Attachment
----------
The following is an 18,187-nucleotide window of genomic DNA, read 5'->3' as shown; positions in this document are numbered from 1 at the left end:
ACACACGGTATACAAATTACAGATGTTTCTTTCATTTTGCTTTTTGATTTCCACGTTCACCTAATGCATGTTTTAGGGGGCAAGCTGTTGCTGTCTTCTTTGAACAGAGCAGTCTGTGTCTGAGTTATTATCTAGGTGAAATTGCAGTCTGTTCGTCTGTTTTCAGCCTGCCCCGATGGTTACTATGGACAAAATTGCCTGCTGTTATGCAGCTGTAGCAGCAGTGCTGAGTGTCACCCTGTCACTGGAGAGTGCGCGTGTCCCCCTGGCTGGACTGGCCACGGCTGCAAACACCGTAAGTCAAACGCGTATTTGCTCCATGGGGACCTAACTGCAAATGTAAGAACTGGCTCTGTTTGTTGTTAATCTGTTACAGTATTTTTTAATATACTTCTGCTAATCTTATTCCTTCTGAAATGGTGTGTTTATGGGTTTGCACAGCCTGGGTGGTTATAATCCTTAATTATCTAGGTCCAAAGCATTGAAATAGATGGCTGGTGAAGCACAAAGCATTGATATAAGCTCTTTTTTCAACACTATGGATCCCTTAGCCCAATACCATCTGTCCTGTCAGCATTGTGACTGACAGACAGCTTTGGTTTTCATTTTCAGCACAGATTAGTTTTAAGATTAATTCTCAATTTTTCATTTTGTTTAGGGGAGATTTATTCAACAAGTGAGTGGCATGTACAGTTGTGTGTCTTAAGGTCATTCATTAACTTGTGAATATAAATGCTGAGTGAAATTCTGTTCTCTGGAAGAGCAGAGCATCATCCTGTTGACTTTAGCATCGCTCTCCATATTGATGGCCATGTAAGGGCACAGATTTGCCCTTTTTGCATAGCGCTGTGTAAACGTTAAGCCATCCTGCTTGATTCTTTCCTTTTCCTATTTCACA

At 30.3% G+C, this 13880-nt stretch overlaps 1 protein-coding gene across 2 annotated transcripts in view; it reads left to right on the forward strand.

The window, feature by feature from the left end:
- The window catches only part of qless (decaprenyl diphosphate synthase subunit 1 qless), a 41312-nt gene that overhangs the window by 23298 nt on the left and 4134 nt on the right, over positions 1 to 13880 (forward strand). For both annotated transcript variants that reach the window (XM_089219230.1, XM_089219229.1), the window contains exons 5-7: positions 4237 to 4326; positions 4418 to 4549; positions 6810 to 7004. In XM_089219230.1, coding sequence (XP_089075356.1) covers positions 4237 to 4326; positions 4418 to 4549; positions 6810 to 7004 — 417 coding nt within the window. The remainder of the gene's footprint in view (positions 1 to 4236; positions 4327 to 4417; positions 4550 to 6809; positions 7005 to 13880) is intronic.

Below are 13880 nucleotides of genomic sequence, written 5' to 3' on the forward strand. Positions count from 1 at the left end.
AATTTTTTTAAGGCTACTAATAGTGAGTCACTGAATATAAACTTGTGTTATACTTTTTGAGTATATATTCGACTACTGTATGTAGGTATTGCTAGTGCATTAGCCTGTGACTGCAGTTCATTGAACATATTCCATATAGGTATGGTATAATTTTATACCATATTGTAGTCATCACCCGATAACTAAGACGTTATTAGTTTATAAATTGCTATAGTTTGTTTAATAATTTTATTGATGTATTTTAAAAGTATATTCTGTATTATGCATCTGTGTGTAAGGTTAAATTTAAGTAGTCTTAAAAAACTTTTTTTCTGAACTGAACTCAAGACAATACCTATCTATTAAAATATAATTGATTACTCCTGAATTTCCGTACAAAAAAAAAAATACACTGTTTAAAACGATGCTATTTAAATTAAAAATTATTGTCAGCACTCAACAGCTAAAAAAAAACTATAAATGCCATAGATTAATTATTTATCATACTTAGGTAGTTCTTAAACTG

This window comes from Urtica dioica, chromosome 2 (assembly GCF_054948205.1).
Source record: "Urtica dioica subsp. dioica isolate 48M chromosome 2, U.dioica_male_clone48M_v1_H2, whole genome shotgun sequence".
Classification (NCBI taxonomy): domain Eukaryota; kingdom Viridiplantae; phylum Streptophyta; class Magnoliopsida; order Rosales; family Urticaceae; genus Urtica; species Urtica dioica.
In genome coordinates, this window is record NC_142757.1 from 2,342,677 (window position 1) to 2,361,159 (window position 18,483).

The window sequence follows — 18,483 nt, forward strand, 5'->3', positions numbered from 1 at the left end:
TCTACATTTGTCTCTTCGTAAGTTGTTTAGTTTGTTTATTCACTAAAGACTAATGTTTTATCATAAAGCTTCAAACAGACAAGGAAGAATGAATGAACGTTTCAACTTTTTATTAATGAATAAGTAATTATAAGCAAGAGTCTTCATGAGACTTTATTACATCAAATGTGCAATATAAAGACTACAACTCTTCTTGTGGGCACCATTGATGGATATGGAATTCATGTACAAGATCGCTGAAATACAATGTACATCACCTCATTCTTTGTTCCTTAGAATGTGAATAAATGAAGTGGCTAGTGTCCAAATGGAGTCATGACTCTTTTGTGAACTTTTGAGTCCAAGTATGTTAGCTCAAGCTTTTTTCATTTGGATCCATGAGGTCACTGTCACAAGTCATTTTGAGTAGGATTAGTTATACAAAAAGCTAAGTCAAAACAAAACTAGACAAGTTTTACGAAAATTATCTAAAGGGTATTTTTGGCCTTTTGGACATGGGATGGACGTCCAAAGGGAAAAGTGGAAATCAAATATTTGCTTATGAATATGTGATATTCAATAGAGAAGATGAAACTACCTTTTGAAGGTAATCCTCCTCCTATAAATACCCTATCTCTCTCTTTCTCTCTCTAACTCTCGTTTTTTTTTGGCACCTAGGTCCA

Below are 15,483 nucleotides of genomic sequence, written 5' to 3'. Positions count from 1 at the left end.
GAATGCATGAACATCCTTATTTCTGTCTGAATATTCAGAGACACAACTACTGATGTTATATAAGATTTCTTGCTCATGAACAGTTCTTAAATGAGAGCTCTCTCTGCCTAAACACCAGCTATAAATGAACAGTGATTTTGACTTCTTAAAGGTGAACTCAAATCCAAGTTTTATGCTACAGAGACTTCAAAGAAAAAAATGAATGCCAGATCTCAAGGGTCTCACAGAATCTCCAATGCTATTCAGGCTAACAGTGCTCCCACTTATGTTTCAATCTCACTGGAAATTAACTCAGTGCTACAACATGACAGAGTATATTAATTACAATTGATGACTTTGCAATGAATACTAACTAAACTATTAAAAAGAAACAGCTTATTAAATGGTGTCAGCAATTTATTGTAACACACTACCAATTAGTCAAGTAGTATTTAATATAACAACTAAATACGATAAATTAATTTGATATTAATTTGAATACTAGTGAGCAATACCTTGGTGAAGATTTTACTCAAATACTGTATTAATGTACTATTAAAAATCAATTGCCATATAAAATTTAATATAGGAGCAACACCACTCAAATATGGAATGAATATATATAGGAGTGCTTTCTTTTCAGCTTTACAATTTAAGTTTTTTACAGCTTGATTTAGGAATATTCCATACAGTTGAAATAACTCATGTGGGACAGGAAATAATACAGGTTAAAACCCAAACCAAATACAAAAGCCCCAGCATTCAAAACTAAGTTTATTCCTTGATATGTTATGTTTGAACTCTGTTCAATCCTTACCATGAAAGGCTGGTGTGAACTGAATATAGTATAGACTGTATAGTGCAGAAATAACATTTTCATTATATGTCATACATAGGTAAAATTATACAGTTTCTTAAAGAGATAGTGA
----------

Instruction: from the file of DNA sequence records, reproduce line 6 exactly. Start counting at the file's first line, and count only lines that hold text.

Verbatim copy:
Below are 13880 nucleotides of genomic sequence, written 5' to 3' on the forward strand. Positions count from 1 at the left end.